Through the Pure Land practice of nembutsu, explains Mark Unno, we “foolish beings” entrust ourselves to the full awakening of Amida, the primordial Buddha of Infinite Light.
It’s an expression of oneness — with the Buddha, with the sangha, with the cosmos itself. Mark Unno teaches you how to let go into the flow of chanting.
Mark Unno reviews “American Sutra: A Story of Faith and Freedom in the Second World War” by Duncan Williams.
Mark Unno looks at the rich history behind Pure Land Buddhism — the tradition based on the enlightened realm of Amida Buddha, the Buddha of Infinite Light.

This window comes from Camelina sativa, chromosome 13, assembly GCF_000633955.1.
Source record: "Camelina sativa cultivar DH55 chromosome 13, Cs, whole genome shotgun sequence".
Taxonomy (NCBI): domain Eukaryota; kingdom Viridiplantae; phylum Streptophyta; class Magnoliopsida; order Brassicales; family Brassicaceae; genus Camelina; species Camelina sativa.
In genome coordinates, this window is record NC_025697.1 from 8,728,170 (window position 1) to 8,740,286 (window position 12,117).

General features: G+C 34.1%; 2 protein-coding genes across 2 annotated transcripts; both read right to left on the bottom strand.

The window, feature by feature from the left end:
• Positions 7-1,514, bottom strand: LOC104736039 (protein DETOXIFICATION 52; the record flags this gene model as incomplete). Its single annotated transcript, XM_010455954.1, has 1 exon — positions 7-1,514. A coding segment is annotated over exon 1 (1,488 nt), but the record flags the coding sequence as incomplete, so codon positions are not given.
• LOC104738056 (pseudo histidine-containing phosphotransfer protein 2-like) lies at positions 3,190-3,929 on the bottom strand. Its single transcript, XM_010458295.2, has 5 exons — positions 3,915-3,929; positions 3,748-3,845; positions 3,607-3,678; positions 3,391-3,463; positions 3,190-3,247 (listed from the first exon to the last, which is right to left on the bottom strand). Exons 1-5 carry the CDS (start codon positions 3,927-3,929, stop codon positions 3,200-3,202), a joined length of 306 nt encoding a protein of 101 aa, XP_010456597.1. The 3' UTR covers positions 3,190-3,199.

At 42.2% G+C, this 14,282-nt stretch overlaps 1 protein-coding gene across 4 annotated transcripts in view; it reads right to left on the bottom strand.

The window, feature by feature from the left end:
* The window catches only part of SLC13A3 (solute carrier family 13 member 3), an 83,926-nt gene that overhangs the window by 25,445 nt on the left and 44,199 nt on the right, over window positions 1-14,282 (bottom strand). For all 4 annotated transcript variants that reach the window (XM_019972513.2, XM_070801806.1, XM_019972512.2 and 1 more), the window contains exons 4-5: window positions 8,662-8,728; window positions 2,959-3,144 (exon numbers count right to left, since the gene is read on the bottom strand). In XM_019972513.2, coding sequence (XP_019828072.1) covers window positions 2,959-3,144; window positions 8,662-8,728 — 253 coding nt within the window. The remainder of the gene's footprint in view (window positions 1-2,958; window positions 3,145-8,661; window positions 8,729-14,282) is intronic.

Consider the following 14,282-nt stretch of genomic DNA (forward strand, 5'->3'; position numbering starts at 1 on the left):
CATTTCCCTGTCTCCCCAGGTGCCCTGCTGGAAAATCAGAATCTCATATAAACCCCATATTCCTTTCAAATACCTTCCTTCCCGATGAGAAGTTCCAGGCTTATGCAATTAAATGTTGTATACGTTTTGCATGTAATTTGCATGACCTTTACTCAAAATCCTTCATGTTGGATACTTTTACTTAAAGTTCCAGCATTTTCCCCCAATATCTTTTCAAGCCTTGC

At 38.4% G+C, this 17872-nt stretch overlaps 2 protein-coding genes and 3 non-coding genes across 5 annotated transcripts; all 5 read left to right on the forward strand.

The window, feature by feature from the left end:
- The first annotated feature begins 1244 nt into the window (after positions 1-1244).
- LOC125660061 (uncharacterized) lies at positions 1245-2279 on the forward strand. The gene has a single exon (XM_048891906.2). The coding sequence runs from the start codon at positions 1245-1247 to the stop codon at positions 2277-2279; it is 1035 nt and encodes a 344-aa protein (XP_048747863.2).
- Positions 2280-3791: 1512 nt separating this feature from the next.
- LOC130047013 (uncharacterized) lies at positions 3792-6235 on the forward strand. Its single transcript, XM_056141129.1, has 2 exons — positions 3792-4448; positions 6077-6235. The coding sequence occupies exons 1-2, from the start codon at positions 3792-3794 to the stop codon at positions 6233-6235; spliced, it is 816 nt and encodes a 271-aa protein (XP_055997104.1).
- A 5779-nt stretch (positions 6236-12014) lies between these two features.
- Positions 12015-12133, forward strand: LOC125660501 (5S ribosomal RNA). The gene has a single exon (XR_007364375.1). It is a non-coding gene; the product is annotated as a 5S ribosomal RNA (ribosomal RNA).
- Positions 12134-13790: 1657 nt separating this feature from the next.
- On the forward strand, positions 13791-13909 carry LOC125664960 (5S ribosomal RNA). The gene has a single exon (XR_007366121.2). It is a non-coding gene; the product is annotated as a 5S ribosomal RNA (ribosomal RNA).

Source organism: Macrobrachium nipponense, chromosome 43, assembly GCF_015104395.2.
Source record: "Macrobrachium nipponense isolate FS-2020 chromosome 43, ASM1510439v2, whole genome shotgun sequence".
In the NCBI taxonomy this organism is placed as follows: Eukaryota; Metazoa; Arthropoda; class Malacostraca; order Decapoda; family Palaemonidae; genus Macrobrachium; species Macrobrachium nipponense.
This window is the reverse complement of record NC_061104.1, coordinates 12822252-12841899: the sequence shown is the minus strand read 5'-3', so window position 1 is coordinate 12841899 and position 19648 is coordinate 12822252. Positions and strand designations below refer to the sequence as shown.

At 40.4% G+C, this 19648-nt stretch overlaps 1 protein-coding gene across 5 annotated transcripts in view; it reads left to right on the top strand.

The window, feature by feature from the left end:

Mark Unno reflects on compassion as immersion into the sufferings of samsara, like a raindrop falling into the ocean.
Konin Cardenas, Mark Unno, Thubten Chodron, and Bhikkhu Bodhi examine what dukkha is, why it matters, and how we can approach it in our lives.
When we pray, says Mark Unno, it’s important not to get caught up in magical thinking or to become attached to specific outcomes. Just praying is enough.
Who are the foolish beings? According to the Shin tradition of Pure Land Buddhism, we all are. Mark Unno explains that only by becoming aware of our limited self and acknowledging our fundamental foolishness can we realize the oneness of all beings and the limitless flow of compassion.